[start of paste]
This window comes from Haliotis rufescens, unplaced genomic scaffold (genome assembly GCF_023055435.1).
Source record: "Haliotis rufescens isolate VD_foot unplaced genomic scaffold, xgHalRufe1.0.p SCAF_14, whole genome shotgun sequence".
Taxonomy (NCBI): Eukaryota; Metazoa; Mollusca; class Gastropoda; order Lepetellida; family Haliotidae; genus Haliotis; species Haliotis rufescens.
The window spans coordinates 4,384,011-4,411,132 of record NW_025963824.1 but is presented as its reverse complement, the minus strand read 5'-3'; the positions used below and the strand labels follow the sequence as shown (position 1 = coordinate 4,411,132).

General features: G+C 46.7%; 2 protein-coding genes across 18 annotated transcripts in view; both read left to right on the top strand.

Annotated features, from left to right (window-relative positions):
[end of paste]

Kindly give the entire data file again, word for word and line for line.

This window comes from Haliotis rufescens, unplaced genomic scaffold (genome assembly GCF_023055435.1).
Source record: "Haliotis rufescens isolate VD_foot unplaced genomic scaffold, xgHalRufe1.0.p SCAF_14, whole genome shotgun sequence".
Taxonomy (NCBI): Eukaryota; Metazoa; Mollusca; class Gastropoda; order Lepetellida; family Haliotidae; genus Haliotis; species Haliotis rufescens.
The window spans coordinates 4,384,011-4,411,132 of record NW_025963824.1 but is presented as its reverse complement, the minus strand read 5'-3'; the positions used below and the strand labels follow the sequence as shown (position 1 = coordinate 4,411,132).

General features: G+C 46.7%; 2 protein-coding genes across 18 annotated transcripts in view; both read left to right on the top strand.

Annotated features, from left to right (window-relative positions):